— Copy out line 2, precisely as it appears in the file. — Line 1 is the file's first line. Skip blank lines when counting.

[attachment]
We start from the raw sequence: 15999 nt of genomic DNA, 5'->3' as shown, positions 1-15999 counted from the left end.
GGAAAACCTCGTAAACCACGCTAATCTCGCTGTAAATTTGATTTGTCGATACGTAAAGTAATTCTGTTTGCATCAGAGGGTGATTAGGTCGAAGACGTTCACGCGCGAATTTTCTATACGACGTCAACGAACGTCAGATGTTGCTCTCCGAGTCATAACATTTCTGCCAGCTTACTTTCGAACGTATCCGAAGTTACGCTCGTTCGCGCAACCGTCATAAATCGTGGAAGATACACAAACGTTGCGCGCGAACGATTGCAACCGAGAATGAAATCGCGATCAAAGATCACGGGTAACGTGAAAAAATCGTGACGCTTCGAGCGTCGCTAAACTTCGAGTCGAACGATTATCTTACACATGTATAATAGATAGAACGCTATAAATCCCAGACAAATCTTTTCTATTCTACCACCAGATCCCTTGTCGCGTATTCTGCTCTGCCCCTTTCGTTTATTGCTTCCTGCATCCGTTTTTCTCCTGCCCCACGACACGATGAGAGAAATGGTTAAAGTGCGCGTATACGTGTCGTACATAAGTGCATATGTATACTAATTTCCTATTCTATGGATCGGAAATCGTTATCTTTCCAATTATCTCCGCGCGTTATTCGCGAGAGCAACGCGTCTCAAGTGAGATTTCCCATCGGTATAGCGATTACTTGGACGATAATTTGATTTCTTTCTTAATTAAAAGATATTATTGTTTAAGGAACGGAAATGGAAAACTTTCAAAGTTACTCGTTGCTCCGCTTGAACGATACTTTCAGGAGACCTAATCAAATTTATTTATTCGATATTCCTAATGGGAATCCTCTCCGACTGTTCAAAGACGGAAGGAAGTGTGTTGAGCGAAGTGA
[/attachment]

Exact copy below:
GGAAAACCTCGTAAACCACGCTAATCTCGCTGTAAATTTGATTTGTCGATACGTAAAGTAATTCTGTTTGCATCAGAGGGTGATTAGGTCGAAGACGTTCACGCGCGAATTTTCTATACGACGTCAACGAACGTCAGATGTTGCTCTCCGAGTCATAACATTTCTGCCAGCTTACTTTCGAACGTATCCGAAGTTACGCTCGTTCGCGCAACCGTCATAAATCGTGGAAGATACACAAACGTTGCGCGCGAACGATTGCAACCGAGAATGAAATCGCGATCAAAGATCACGGGTAACGTGAAAAAATCGTGACGCTTCGAGCGTCGCTAAACTTCGAGTCGAACGATTATCTTACACATGTATAATAGATAGAACGCTATAAATCCCAGACAAATCTTTTCTATTCTACCACCAGATCCCTTGTCGCGTATTCTGCTCTGCCCCTTTCGTTTATTGCTTCCTGCATCCGTTTTTCTCCTGCCCCACGACACGATGAGAGAAATGGTTAAAGTGCGCGTATACGTGTCGTACATAAGTGCATATGTATACTAATTTCCTATTCTATGGATCGGAAATCGTTATCTTTCCAATTATCTCCGCGCGTTATTCGCGAGAGCAACGCGTCTCAAGTGAGATTTCCCATCGGTATAGCGATTACTTGGACGATAATTTGATTTCTTTCTTAATTAAAAGATATTATTGTTTAAGGAACGGAAATGGAAAACTTTCAAAGTTACTCGTTGCTCCGCTTGAACGATACTTTCAGGAGACCTAATCAAATTTATTTATTCGATATTCCTAATGGGAATCCTCTCCGACTGTTCAAAGACGGAAGGAAGTGTGTTGAGCGAAGTGA